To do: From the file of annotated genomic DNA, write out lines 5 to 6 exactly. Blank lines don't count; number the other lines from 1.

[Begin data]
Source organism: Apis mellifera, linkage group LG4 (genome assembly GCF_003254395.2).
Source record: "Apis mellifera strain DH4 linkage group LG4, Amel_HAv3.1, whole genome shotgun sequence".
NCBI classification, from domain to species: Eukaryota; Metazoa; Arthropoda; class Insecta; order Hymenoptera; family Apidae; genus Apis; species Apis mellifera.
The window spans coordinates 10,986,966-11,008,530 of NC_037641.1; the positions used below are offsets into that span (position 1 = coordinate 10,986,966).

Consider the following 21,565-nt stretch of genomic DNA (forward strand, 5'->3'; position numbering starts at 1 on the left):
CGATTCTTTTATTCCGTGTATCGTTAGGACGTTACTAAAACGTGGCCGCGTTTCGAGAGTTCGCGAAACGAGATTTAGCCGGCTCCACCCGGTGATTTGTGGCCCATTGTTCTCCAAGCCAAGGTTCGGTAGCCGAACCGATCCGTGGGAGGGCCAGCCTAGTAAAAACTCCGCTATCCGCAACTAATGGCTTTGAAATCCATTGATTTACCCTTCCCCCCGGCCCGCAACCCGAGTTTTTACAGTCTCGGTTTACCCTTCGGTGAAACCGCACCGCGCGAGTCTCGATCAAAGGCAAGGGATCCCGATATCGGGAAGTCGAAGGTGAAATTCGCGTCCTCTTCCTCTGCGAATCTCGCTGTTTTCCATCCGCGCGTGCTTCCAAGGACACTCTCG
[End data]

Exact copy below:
Consider the following 21,565-nt stretch of genomic DNA (forward strand, 5'->3'; position numbering starts at 1 on the left):
CGATTCTTTTATTCCGTGTATCGTTAGGACGTTACTAAAACGTGGCCGCGTTTCGAGAGTTCGCGAAACGAGATTTAGCCGGCTCCACCCGGTGATTTGTGGCCCATTGTTCTCCAAGCCAAGGTTCGGTAGCCGAACCGATCCGTGGGAGGGCCAGCCTAGTAAAAACTCCGCTATCCGCAACTAATGGCTTTGAAATCCATTGATTTACCCTTCCCCCCGGCCCGCAACCCGAGTTTTTACAGTCTCGGTTTACCCTTCGGTGAAACCGCACCGCGCGAGTCTCGATCAAAGGCAAGGGATCCCGATATCGGGAAGTCGAAGGTGAAATTCGCGTCCTCTTCCTCTGCGAATCTCGCTGTTTTCCATCCGCGCGTGCTTCCAAGGACACTCTCG